With an eye for both the darkly absurd and the radically new, Detroit-area native Mark Binelli has chronicled this convergence. Throughout the city’s “museum of neglect”—its swaths of abandoned buildings, its miles of urban prairie—he tracks both the blight and the signs of its repurposing, from the school for pregnant teenagers to a beleaguered UAW local; from metal scrappers and gun-toting vigilantes to artists reclaiming abandoned auto factories; from the organic farming on empty lots to GM’s risky wager on the Volt electric car; from firefighters forced by budget cuts to sleep in tents to the mayor’s realignment plan (the most ambitious on record) to move residents of half-empty neighborhoods into a viable, new urban center.

Sharp and impassioned, Detroit City Is the Place to Be is alive with the sense of possibility that comes when a city hits rock bottom. Beyond the usual portrait of crime, poverty, and ruin, we glimpse a longshot future Detroit that is smaller, less segregated, greener, economically diverse, and better functioning—what could be the boldest reimagining of a post-industrial city in our new century.

And an excerpt from the WSJ review:

[Binelli] is also an excellent writer and a sensitive and careful reporter. Mr. Binelli tells us early in his book that he wants to do something more than simply recount Detroit’s decline. “Detroit-as-whodunit had been done, ad nauseam,” he writes. “I hoped to discover something new about the city—specifically, what happens to a once-great place after it has been used up and discarded? Who sticks around and tries to make things work again?”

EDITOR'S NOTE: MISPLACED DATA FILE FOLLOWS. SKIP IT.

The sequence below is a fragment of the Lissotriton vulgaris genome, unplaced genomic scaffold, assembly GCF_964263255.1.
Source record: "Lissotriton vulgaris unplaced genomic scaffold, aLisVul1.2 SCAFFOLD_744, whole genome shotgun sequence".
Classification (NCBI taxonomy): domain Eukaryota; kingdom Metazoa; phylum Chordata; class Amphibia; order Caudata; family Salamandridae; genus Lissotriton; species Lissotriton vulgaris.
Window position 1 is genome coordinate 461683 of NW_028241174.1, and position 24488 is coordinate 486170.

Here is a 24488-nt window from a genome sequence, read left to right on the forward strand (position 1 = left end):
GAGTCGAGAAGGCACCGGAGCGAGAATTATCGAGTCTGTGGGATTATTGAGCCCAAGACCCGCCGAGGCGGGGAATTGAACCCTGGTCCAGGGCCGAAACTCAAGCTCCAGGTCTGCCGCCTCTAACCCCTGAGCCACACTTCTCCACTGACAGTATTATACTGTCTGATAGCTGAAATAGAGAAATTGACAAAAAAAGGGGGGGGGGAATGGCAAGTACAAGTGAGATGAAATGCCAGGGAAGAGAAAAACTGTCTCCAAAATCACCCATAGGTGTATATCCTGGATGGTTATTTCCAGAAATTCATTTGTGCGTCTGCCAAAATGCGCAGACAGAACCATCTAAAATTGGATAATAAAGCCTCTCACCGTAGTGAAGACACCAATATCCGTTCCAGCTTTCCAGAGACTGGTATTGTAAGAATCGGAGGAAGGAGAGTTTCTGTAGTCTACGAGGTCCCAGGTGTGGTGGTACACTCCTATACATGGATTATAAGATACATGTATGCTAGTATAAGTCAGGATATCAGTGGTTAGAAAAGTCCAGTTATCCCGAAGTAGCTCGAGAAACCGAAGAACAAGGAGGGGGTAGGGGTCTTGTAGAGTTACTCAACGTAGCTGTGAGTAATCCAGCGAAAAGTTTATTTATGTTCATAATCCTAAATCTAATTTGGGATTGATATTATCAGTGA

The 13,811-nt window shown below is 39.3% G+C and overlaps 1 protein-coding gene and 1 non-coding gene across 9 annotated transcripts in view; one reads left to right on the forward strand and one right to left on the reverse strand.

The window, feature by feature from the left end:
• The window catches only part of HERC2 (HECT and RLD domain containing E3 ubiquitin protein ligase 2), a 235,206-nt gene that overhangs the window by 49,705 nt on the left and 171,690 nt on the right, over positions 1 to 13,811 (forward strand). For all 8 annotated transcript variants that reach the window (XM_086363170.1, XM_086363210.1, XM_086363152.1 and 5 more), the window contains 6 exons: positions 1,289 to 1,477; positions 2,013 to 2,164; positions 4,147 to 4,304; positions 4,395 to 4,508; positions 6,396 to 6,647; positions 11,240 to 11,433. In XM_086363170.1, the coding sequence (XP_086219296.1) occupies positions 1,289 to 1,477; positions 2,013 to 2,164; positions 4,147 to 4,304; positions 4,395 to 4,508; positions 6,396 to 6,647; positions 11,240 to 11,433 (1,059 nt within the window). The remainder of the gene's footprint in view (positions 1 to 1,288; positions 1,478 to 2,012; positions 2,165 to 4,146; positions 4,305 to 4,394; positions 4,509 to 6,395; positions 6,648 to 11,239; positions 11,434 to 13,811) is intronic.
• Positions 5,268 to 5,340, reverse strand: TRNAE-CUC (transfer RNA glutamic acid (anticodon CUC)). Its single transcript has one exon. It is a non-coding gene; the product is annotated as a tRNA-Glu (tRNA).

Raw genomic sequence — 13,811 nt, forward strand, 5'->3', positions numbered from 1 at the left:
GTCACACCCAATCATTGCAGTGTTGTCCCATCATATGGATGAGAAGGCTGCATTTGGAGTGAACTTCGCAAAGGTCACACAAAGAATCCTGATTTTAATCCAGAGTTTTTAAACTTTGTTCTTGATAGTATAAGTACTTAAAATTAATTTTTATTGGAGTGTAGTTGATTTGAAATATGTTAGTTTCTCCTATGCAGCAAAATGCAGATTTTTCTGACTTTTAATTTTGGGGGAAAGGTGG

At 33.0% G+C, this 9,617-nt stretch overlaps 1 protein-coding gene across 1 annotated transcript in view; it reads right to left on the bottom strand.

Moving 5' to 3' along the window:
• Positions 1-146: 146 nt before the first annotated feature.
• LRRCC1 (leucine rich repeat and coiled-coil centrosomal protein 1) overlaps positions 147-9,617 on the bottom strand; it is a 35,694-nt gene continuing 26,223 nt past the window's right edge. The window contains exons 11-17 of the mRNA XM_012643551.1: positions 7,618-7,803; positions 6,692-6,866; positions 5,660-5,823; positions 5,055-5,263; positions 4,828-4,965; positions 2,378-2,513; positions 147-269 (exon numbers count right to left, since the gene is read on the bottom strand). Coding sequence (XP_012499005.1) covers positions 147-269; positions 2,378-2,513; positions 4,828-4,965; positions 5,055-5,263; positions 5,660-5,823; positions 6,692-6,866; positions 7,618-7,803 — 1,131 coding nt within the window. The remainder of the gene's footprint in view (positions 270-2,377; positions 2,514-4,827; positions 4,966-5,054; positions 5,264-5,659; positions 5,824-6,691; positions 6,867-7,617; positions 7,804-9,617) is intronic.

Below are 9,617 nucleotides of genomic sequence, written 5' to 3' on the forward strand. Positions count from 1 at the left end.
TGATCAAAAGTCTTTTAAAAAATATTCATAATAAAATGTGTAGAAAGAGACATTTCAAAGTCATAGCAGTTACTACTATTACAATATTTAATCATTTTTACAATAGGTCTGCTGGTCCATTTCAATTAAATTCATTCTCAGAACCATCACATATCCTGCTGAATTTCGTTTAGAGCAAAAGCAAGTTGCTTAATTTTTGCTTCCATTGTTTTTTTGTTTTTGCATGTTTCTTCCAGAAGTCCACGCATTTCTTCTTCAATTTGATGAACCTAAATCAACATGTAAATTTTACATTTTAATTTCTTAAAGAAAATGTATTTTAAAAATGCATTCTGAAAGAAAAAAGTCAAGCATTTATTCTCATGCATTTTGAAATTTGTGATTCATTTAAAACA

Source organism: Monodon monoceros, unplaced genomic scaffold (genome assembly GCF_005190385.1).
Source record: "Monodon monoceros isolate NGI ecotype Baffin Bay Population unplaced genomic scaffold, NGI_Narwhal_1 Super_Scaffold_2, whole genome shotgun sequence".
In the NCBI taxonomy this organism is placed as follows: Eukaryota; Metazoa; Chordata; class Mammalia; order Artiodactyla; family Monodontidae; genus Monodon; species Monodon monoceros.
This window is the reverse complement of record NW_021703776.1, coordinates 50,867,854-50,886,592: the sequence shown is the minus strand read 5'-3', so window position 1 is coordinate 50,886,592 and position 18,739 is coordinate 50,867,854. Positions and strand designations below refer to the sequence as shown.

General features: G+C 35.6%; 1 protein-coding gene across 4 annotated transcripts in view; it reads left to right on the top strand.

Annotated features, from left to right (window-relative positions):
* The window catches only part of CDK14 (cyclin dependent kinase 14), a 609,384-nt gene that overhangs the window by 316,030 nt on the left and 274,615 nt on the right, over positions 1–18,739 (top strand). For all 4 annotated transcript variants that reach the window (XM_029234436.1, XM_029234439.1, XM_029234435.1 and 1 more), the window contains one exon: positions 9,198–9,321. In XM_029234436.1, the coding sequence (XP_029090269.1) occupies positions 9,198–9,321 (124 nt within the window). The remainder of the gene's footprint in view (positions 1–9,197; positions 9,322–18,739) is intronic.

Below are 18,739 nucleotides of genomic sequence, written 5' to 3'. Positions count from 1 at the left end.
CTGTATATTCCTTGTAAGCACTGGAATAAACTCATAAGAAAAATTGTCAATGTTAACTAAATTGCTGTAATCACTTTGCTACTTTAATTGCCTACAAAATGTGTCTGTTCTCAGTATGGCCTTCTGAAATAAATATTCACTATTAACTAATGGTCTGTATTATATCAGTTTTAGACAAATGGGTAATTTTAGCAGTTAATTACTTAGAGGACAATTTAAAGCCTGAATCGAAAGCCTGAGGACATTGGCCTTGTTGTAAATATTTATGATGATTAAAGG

Along the way, Mr. Binelli gives the reader a condensed history of the city, from French settlers to Prohibition mobsters to today’s corrupt politicians. He does a great job of presenting the arc of Detroit’s 20th century: its rise as automotive capital of the world, its economic apex in the 1950s and its thudding diminishment. Mr. Binelli paints vivid portraits of key figures in the city’s past …

We learn what it is like to live in Detroit’s decimated neighborhoods, as Mr. Binelli wanders about talking with various eccentric characters, all with personal horror stories about getting by in a city in free fall. …

A return trip to Detroit beckoned, with Binelli as my guide, and I didn’t resist. I’m about 30 pages in, as Binelli sets the stage. So far so good. The big question: what will I do when Ian Rankin’s latest, Standing in Another Man’s Grave, arrives from the UK? The estimated arrival date was today. No deal. Maybe tomorrow, in which case I may leave Detroit temporarily for Edinburgh.

Categories: Books